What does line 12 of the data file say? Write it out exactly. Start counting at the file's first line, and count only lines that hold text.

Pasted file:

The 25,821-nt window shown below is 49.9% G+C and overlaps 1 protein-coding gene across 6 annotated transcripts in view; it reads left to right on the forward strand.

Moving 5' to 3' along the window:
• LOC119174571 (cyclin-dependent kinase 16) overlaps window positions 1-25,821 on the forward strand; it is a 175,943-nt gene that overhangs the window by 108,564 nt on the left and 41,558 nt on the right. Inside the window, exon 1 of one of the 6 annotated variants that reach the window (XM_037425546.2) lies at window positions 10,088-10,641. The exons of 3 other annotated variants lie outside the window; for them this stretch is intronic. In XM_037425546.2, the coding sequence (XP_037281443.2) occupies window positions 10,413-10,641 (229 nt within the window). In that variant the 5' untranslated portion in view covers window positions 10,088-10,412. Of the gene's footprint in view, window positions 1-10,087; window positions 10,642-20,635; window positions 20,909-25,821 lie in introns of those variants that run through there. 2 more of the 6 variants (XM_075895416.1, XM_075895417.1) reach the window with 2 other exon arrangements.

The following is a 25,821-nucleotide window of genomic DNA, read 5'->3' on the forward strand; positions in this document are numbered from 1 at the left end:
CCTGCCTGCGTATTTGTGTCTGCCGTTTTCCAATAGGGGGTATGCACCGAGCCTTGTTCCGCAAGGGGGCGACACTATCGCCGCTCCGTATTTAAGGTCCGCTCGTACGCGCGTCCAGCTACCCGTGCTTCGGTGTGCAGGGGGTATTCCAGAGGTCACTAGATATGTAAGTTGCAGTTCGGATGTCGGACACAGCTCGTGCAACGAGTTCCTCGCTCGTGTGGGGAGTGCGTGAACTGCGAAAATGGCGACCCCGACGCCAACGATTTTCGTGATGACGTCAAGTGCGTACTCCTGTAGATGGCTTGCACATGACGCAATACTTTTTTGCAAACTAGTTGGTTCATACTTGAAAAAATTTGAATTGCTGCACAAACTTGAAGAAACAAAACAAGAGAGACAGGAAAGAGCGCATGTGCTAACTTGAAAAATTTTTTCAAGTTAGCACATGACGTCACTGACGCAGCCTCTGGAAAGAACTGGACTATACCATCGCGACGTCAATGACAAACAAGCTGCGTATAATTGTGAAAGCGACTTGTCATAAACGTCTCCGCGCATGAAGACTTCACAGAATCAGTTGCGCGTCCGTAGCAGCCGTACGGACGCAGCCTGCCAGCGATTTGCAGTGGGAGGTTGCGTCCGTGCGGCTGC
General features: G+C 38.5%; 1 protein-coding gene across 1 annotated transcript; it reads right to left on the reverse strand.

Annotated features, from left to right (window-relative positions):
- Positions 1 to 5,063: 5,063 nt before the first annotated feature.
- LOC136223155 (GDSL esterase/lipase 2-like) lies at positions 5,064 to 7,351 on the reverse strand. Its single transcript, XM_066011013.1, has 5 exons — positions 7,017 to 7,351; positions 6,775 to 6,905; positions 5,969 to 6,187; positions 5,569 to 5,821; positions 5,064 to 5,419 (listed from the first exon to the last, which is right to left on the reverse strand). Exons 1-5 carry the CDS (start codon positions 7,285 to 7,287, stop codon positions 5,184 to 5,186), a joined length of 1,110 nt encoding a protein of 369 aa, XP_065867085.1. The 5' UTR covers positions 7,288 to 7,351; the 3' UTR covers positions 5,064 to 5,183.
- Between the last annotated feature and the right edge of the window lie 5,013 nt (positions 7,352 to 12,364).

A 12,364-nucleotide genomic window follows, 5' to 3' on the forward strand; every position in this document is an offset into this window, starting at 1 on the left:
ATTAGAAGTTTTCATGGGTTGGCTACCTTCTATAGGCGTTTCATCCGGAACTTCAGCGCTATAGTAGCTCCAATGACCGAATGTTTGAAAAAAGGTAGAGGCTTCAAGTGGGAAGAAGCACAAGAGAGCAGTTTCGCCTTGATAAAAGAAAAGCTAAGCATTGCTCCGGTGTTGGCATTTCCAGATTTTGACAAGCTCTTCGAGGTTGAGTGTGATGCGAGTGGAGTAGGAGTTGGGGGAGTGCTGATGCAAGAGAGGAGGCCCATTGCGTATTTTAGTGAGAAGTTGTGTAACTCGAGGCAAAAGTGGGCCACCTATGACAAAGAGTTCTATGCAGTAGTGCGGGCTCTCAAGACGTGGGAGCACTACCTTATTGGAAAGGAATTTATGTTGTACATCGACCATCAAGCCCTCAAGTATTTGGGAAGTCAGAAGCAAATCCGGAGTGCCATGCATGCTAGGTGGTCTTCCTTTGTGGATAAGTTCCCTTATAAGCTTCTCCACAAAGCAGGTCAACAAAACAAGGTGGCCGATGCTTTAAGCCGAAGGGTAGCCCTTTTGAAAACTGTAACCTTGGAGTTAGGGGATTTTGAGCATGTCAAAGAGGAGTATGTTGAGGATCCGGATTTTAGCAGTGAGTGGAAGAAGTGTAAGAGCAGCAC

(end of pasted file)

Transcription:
ATTAGAAGTTTTCATGGGTTGGCTACCTTCTATAGGCGTTTCATCCGGAACTTCAGCGCTATAGTAGCTCCAATGACCGAATGTTTGAAAAAAGGTAGAGGCTTCAAGTGGGAAGAAGCACAAGAGAGCAGTTTCGCCTTGATAAAAGAAAAGCTAAGCATTGCTCCGGTGTTGGCATTTCCAGATTTTGACAAGCTCTTCGAGGTTGAGTGTGATGCGAGTGGAGTAGGAGTTGGGGGAGTGCTGATGCAAGAGAGGAGGCCCATTGCGTATTTTAGTGAGAAGTTGTGTAACTCGAGGCAAAAGTGGGCCACCTATGACAAAGAGTTCTATGCAGTAGTGCGGGCTCTCAAGACGTGGGAGCACTACCTTATTGGAAAGGAATTTATGTTGTACATCGACCATCAAGCCCTCAAGTATTTGGGAAGTCAGAAGCAAATCCGGAGTGCCATGCATGCTAGGTGGTCTTCCTTTGTGGATAAGTTCCCTTATAAGCTTCTCCACAAAGCAGGTCAACAAAACAAGGTGGCCGATGCTTTAAGCCGAAGGGTAGCCCTTTTGAAAACTGTAACCTTGGAGTTAGGGGATTTTGAGCATGTCAAAGAGGAGTATGTTGAGGATCCGGATTTTAGCAGTGAGTGGAAGAAGTGTAAGAGCAGCAC